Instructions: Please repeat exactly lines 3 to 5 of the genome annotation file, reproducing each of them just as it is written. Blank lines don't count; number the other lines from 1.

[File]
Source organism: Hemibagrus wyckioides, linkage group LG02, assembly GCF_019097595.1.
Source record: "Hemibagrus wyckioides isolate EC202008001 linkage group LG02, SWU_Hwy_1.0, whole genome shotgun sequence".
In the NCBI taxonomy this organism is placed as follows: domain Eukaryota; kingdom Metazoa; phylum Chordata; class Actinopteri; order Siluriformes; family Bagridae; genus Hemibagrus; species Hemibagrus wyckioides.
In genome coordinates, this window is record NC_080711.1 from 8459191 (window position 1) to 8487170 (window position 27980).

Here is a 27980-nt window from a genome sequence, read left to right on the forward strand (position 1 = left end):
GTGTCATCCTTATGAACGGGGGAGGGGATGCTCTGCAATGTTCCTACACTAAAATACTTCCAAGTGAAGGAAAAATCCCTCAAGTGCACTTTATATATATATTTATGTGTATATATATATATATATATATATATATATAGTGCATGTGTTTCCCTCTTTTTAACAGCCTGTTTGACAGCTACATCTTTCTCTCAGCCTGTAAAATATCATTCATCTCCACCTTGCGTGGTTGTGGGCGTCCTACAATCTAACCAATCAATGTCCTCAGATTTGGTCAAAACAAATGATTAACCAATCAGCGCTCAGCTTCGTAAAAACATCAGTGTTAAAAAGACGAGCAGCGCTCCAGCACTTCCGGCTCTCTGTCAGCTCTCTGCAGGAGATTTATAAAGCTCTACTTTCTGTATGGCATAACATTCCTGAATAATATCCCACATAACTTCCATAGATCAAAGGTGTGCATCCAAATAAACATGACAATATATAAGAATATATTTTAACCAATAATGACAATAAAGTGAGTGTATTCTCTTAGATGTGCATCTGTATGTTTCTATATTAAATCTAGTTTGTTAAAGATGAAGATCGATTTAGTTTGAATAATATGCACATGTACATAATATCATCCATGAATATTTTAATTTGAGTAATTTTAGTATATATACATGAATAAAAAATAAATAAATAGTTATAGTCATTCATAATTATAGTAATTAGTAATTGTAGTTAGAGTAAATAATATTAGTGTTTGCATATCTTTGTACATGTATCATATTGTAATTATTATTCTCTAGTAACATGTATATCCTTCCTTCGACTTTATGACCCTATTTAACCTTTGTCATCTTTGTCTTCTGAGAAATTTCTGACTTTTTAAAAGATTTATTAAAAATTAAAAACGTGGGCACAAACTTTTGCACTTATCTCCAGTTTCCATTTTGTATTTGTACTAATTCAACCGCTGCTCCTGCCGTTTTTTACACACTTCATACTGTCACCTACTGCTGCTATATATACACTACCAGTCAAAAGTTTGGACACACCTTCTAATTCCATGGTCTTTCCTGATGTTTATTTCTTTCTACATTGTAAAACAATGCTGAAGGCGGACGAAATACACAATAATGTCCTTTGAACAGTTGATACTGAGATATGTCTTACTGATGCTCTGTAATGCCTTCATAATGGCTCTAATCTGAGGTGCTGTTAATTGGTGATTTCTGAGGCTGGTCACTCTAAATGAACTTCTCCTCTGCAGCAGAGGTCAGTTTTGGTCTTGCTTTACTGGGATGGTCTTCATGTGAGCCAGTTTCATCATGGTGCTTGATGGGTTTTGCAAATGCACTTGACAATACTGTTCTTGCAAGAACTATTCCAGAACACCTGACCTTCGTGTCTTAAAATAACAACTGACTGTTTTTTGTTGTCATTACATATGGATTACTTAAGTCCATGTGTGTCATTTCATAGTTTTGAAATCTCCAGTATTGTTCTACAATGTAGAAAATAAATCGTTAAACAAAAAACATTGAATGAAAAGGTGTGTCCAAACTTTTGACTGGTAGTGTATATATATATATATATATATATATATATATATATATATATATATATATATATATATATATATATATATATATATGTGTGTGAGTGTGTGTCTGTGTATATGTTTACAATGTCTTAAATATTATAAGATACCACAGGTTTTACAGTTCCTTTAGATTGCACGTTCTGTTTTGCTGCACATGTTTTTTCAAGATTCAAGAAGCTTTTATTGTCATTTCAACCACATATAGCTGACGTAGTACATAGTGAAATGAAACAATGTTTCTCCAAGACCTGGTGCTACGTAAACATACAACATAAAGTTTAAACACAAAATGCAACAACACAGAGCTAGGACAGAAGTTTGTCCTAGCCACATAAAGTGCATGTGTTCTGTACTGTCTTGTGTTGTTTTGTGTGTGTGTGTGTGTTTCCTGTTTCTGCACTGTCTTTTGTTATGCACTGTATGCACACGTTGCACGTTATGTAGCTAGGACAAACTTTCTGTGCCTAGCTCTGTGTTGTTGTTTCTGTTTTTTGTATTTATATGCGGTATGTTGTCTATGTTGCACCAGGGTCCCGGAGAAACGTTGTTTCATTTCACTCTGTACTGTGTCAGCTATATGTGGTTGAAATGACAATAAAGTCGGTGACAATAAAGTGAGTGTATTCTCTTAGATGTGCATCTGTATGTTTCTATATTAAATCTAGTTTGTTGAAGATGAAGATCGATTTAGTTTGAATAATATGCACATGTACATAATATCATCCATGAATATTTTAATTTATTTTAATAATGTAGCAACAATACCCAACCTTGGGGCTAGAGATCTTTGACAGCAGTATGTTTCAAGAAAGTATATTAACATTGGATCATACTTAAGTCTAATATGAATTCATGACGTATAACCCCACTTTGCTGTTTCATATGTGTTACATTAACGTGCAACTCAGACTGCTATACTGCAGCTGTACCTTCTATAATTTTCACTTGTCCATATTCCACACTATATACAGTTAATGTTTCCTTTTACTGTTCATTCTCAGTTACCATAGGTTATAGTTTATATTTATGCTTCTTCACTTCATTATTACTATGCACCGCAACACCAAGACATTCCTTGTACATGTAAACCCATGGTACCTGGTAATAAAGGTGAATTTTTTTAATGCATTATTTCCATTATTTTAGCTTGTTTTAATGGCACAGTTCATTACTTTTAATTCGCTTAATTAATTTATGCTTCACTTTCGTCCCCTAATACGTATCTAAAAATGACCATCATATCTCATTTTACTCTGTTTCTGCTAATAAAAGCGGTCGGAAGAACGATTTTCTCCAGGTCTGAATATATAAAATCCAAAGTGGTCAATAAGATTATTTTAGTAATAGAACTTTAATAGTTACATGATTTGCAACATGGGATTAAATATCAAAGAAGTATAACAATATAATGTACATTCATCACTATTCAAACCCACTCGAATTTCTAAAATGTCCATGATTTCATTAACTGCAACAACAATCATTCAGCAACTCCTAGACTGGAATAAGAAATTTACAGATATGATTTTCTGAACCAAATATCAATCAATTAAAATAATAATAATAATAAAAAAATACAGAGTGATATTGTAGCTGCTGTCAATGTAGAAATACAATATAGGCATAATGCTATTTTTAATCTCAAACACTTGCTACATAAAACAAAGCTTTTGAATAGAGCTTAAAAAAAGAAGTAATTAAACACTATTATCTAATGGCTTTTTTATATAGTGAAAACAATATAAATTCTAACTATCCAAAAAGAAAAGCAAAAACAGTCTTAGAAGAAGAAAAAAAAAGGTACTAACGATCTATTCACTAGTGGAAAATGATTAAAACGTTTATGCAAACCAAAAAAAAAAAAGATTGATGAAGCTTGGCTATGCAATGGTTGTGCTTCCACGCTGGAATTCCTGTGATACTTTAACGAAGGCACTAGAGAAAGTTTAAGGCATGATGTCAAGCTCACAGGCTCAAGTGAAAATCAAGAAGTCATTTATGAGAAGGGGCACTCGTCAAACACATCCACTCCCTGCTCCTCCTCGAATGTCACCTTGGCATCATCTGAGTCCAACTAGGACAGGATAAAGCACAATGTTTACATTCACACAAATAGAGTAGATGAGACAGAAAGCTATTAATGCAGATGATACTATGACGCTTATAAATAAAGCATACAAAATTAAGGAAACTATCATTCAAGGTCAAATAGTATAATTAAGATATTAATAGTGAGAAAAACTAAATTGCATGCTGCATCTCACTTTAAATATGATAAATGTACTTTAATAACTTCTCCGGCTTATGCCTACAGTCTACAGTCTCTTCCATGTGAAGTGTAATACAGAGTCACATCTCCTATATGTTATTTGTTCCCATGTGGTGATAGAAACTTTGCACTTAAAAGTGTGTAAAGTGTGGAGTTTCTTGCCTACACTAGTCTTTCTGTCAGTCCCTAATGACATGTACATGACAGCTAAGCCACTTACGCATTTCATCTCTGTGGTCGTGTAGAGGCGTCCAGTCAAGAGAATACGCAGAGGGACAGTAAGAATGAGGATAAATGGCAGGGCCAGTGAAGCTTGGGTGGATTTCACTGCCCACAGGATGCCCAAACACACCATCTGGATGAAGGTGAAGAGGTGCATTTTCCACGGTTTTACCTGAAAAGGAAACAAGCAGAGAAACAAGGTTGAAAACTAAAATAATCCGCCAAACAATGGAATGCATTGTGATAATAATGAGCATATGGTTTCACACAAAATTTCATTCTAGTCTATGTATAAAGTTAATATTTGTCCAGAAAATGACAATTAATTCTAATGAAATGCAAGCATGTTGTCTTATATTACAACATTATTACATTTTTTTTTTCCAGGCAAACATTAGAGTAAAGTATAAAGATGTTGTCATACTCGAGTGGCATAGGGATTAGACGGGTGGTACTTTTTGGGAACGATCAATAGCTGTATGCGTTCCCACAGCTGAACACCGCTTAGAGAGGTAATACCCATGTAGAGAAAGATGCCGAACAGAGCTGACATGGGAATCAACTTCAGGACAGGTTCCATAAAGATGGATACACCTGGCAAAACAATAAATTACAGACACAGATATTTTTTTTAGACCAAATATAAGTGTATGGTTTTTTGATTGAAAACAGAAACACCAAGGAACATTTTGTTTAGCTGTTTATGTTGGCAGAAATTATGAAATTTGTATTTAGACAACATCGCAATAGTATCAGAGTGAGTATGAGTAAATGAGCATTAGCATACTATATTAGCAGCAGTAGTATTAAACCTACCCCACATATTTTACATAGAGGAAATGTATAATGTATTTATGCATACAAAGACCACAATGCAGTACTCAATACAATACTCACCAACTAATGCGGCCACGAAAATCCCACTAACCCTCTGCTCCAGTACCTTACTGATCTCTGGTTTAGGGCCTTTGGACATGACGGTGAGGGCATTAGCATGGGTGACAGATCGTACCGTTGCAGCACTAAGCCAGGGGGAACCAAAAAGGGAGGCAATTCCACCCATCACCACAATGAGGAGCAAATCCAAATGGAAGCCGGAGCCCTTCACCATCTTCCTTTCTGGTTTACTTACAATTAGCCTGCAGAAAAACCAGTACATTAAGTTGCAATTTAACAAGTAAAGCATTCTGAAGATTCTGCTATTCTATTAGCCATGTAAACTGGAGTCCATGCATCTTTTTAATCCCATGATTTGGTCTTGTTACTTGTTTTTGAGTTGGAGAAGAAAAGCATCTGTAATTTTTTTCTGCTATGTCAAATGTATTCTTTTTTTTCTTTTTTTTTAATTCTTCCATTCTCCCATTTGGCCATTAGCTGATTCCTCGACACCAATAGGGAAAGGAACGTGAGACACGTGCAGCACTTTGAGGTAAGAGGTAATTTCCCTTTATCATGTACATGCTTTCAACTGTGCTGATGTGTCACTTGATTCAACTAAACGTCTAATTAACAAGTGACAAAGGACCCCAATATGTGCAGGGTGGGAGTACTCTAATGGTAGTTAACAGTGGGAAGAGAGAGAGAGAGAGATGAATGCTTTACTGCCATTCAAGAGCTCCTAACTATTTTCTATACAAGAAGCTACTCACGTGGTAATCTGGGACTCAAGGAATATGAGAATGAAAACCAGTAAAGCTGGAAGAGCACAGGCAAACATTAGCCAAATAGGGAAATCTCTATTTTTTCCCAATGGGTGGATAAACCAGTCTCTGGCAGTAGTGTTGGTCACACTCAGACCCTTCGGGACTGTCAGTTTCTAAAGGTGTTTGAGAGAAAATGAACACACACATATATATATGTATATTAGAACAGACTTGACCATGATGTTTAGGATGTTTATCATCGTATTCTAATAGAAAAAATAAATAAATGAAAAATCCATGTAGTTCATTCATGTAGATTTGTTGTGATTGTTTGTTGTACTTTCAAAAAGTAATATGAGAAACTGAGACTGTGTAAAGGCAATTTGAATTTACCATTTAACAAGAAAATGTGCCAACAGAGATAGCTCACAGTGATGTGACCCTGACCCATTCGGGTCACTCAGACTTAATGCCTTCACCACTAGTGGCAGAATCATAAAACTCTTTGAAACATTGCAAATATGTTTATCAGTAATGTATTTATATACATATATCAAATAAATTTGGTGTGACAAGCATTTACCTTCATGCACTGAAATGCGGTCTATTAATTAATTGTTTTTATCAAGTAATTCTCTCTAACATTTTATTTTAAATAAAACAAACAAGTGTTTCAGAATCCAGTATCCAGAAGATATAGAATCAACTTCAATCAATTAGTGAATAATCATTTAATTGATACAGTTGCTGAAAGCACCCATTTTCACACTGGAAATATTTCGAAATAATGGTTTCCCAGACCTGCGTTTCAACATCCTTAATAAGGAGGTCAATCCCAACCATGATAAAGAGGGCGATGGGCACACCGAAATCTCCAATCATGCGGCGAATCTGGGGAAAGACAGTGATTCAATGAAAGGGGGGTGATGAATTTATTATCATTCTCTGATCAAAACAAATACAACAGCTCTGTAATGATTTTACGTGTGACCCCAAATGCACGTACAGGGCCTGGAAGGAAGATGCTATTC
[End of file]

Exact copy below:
In the NCBI taxonomy this organism is placed as follows: domain Eukaryota; kingdom Metazoa; phylum Chordata; class Actinopteri; order Siluriformes; family Bagridae; genus Hemibagrus; species Hemibagrus wyckioides.
In genome coordinates, this window is record NC_080711.1 from 8459191 (window position 1) to 8487170 (window position 27980).

Here is a 27980-nt window from a genome sequence, read left to right on the forward strand (position 1 = left end):